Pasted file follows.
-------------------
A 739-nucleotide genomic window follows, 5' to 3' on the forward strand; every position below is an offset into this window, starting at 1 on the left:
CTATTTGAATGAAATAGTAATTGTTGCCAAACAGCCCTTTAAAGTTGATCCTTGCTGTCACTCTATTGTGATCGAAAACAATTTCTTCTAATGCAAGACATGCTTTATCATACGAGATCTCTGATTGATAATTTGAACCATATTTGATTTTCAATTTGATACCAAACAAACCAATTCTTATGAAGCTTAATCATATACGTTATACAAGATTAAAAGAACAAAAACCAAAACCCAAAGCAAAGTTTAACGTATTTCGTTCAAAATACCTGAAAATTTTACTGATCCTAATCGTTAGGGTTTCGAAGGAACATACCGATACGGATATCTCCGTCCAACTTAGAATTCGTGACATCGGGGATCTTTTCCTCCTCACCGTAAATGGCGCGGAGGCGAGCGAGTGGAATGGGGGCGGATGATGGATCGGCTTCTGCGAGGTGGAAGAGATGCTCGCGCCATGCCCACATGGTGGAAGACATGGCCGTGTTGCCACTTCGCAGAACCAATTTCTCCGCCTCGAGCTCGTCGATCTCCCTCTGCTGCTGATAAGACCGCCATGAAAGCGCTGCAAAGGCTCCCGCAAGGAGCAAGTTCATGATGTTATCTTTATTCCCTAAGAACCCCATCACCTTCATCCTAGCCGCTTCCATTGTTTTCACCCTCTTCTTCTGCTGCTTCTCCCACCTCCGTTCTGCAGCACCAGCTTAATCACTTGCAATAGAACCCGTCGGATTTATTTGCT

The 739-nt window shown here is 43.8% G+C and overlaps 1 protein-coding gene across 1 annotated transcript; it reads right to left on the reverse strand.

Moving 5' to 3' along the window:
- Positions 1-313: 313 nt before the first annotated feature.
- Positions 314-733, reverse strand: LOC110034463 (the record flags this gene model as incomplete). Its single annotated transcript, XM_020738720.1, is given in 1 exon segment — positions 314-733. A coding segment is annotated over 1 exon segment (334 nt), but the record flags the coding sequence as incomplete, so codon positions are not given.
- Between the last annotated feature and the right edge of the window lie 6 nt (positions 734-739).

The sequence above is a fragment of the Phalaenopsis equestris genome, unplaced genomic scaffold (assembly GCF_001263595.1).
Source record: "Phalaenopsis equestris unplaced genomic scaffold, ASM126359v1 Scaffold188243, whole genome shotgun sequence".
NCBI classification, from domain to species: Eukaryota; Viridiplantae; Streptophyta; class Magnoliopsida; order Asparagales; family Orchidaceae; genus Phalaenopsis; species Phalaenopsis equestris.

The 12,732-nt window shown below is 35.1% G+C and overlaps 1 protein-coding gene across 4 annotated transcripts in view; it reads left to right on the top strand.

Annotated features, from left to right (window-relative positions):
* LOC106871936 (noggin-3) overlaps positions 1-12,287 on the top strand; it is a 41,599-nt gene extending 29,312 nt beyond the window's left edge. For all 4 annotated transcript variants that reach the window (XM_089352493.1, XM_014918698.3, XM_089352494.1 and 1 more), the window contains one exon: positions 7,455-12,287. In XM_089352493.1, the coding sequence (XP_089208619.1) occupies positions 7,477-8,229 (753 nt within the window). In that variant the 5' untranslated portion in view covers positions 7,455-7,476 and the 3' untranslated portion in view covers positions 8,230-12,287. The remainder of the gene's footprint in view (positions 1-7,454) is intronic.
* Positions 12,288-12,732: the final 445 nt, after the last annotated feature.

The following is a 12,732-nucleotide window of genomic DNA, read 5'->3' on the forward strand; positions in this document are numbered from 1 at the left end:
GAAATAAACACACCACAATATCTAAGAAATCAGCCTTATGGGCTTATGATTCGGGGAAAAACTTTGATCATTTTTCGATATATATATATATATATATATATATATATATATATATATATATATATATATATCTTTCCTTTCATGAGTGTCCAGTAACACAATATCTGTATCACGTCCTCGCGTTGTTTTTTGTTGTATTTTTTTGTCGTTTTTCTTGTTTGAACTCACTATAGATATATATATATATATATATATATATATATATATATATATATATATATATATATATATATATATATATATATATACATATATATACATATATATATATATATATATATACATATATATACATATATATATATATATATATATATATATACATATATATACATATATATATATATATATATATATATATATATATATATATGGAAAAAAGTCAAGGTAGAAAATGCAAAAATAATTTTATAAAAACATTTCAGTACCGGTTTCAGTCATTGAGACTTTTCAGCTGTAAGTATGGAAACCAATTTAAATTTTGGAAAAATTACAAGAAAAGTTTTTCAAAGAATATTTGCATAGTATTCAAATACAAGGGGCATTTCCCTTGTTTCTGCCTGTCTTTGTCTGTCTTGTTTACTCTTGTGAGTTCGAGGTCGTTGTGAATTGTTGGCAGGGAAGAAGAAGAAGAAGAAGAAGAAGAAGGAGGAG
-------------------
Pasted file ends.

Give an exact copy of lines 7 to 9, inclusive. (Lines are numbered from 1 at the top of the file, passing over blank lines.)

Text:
- Between the last annotated feature and the right edge of the window lie 6 nt (positions 734-739).

The sequence above is a fragment of the Phalaenopsis equestris genome, unplaced genomic scaffold (assembly GCF_001263595.1).
Source record: "Phalaenopsis equestris unplaced genomic scaffold, ASM126359v1 Scaffold188243, whole genome shotgun sequence".